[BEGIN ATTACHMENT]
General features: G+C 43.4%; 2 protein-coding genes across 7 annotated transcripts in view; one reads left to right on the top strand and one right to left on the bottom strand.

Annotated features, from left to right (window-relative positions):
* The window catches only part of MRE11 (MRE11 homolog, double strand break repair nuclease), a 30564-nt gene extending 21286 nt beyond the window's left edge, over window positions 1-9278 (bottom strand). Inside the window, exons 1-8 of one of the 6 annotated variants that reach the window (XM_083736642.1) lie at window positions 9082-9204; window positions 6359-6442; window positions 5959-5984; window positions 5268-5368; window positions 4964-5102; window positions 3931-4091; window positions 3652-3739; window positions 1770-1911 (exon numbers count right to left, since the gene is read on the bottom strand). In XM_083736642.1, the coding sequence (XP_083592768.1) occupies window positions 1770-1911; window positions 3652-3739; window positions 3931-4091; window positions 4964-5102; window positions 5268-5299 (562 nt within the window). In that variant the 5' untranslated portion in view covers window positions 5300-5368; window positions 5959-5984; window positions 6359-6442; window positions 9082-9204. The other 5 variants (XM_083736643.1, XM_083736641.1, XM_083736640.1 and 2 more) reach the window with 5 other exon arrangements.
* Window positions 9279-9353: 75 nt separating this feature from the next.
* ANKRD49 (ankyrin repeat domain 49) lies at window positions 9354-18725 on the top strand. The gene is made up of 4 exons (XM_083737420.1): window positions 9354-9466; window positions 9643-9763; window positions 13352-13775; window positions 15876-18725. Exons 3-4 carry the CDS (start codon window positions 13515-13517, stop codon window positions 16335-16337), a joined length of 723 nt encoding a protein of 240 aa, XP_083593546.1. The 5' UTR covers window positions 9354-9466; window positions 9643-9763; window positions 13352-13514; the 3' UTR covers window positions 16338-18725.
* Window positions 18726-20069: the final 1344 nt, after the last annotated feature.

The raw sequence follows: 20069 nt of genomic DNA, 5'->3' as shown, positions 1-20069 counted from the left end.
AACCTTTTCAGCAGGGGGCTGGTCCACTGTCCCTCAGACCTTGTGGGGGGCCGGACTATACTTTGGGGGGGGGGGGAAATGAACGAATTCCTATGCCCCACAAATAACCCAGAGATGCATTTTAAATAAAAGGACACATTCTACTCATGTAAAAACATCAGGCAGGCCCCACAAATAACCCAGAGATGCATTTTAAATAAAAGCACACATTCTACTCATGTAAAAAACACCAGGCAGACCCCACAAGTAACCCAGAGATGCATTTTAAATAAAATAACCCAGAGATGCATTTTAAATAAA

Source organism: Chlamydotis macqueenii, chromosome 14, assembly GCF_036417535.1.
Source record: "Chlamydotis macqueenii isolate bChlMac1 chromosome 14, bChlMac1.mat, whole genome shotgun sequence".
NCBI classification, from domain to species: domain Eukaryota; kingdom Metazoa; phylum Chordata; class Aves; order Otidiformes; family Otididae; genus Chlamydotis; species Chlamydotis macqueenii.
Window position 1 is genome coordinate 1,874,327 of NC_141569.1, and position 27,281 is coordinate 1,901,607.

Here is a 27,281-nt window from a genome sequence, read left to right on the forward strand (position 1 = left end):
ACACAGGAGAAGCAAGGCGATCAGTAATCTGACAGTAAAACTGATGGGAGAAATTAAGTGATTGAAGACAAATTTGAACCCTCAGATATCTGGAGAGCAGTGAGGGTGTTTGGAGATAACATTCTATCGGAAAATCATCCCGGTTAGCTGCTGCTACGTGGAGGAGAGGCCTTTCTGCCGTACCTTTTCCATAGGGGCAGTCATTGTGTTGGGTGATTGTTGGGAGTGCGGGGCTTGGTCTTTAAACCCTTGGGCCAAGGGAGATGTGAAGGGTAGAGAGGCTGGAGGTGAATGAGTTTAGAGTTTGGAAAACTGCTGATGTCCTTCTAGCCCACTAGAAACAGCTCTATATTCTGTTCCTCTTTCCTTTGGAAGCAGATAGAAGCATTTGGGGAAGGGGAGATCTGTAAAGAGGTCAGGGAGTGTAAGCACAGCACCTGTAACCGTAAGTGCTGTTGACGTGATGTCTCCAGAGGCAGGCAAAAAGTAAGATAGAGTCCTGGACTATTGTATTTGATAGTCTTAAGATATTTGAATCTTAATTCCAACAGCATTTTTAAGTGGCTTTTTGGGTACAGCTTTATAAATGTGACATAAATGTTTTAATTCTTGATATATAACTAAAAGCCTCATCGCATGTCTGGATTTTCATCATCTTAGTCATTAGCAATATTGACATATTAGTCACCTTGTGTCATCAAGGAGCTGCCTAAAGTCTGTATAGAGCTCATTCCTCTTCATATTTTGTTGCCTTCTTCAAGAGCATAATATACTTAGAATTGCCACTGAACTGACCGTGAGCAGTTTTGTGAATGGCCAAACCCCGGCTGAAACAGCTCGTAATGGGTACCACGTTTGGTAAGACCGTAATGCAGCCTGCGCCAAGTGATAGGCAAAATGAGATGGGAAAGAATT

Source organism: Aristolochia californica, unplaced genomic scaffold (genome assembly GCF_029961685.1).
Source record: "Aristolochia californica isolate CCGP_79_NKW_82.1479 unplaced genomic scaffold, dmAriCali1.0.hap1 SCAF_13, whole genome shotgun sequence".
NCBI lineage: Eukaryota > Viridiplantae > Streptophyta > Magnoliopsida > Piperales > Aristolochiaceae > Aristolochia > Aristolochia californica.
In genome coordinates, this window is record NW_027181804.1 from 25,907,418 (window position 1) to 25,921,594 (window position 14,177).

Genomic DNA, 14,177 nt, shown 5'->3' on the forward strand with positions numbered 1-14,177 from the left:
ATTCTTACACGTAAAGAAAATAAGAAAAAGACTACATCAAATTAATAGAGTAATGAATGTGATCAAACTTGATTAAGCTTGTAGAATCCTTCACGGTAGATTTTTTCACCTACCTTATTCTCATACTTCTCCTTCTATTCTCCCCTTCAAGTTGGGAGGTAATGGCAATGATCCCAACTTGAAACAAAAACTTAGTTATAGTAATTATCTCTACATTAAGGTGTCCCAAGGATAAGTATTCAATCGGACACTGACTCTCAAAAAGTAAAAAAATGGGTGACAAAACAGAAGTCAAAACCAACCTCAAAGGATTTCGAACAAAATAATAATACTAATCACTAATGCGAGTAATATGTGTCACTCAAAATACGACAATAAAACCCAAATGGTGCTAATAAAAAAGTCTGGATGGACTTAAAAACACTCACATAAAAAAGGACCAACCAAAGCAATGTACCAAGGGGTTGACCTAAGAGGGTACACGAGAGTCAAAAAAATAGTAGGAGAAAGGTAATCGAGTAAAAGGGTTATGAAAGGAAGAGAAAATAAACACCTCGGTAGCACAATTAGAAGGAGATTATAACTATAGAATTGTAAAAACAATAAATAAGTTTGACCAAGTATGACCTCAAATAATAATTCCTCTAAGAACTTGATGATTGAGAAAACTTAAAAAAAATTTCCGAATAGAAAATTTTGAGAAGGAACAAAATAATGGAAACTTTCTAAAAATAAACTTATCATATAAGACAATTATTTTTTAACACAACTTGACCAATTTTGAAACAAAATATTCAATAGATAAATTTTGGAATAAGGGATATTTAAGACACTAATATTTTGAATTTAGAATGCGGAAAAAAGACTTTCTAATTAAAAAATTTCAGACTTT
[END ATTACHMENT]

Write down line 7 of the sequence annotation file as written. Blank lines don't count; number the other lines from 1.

The raw sequence follows: 20069 nt of genomic DNA, 5'->3' as shown, positions 1-20069 counted from the left end.